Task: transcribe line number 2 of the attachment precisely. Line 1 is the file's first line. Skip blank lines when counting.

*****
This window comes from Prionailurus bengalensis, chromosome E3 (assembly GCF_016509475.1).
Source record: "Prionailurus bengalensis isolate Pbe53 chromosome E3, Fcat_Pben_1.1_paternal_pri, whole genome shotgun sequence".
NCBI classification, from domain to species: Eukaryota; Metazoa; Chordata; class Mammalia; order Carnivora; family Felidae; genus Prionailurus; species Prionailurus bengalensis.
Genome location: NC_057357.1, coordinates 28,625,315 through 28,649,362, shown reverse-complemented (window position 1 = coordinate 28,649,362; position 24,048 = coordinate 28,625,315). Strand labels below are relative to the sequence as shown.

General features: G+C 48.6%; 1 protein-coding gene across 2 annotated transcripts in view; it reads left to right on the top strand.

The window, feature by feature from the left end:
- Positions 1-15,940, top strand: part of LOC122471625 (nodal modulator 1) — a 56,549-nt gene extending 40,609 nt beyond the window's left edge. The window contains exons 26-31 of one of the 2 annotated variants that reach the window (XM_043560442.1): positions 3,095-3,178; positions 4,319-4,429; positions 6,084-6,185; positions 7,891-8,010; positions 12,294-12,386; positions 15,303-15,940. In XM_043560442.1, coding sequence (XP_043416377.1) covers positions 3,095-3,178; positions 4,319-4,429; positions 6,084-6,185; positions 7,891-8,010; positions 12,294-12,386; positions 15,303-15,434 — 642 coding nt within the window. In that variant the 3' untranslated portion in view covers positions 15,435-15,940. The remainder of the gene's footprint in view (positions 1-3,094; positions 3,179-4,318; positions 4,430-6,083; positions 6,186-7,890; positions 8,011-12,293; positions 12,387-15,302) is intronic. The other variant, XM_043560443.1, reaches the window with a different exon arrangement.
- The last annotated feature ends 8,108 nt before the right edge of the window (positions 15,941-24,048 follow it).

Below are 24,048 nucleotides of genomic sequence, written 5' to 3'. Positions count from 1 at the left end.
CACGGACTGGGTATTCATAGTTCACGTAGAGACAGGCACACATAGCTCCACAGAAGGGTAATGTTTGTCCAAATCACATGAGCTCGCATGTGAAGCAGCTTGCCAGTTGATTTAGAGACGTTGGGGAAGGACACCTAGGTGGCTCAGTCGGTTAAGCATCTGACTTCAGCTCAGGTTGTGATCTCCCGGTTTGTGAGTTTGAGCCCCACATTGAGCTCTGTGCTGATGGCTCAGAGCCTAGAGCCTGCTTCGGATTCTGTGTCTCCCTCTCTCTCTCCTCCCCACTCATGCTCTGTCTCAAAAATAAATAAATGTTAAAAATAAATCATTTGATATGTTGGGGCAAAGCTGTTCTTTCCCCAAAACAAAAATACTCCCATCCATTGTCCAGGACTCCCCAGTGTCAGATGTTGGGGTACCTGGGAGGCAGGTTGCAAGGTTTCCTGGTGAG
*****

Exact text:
Source record: "Prionailurus bengalensis isolate Pbe53 chromosome E3, Fcat_Pben_1.1_paternal_pri, whole genome shotgun sequence".